I refuse to say good-bye to most anyone these days, to friends who move away, to co-workers who change jobs, to my cat who is dying. I find the older I get the more permanent the salutation. I am at a point in this journey where our fragility has become shockingly clear. I want to rally against the impermanence of life, including my faith, and my hope. I feel impotent, sitting on my worn couch, reeling from the news of another mass shooting, and yet I am not surprised.
How did I become so callous? I channel all my emotion into the wrong narratives. A house plant dies and I feel like I need a Xanax and a good therapist. When I turn to scripture, it’s like chewing on stale bread, the stories seem strangely inapplicable, and unappealing. Where the hell are all the Good Samaritans? I feel like the priest who was too busy to stop and help. I realize the word of God is not a shield, it should be imbedded in my heart, and visible through my actions and words. Yet I sit here adrift in a fatal fog of apathy.
I know not what to do? Sobbing on the sofa, writing meaningless tweets, and sarcastic blogs only displaces my anger. It will not solve the problems of this world. So what will? On the news they were reporting all the texts messages sent from Pulse on the night of the massacre were about love. “Mama, I love you.” Not one victim wasted a second of their time on hatred. Thomas Merton says, “Prayer and love are learned in the hour when prayer becomes impossible and the heart has turned to stone.” I can relate, as if a stone, I have laid on the field of despair, where only silence can bear the weight of my burdens.
We all harbor deep scars of loss, disappointment, and regret. This is our common ground. How would we live if we could see the hideous scars on the hearts of each other? Hamlet’s most famous line, “To thine own self be true,” is Polonius’s last piece of advice to his child. Remain loyal to that which is written on your own heart. We must be able to live out our truth with dignity or our purpose in this life will not be fullfilled. I do not know how to alleviate the human condition, I feel inept in my pursuits, but these words from second Peter gave me pause, “Since all these things are to be dissolved, what sort of people ought you to be?”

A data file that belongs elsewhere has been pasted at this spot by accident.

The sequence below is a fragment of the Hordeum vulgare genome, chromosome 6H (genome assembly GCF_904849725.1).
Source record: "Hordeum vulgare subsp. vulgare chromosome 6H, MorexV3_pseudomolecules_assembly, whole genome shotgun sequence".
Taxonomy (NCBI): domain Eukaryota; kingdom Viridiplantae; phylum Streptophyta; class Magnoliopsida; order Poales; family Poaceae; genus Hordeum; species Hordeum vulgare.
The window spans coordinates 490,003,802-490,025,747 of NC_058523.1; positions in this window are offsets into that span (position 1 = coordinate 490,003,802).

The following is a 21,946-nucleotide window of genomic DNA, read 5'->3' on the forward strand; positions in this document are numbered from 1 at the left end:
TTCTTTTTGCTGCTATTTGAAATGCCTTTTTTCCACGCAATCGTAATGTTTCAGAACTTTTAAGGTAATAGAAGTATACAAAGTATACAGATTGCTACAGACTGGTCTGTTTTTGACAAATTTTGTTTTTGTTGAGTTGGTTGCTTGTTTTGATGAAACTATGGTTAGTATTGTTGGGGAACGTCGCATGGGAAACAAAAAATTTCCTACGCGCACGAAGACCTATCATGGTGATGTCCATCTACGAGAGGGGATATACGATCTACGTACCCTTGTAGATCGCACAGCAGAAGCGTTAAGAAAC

All these things are to be dissolved? I assume this includes possessions, power, and prestige, but also biases, bedlams, and beliefs. If we lose the b’s and p’s what do we have left? All that remains is love. I understand this on a proverbial level, but sometimes I don’t have the energy, or desire to remain in a place of love. I can postulate about our meaningless conflicts, or the impermanence of all things, but I repeatedly fail to love. Hatred, jealousy, and envy are cancerous to the entire body, but my apathy is also part of the contagion. Is there a cure?
“When boiled down to its essence, unforgiveness is hatred.” John R. Rice
There are seven things that God hates (Proverbs 6:16), haughty eyes, a lying tongue, hands that kill the innocent, a heart that plots evil, feet that race to do wrong, a false witness who pours out lies, a person who sows discord in his own family.” I have been guilty of most of these at one time or another. I parade around in my Sunday best, claiming to see the light, but the truth is I am blind, and have no idea where I’m going. Stumbling around in the dark, I’ve found kindred souls to love, but I think it is time to significantly widen the circle. The new commandment requires us to love God and neighbor as one. My anxiety is ignited by such an implausible statute. I am told, “Be anxious for nothing, present your requests to God, and a peace which surpasses all understanding, will guard your heart and mind.” (Philippians 4:7) I pray this is true.
As I search for a way to be in an imperfect world I find peace in this snipped from Ecclesiastes, “To every thing there is a season, time to every purpose under the heaven: a time to be born, a time to die, a time to plant, and a time to pick up that which is planted; a time to hate, and a time to heal, a time to break down, and a time to build up; a time to weep, and a time to laugh, a time to mourn, and a time to dance.” This I can wrap my head around. Because right now I might be mourning but I look forward to the time when I will dance.
Now it’s your turn. Leave a few thoughts in the comments. Let’s start this dance.
A version of this post was previously published on Cheryloreglia.blogspot.com and is republished here with permission from the author.
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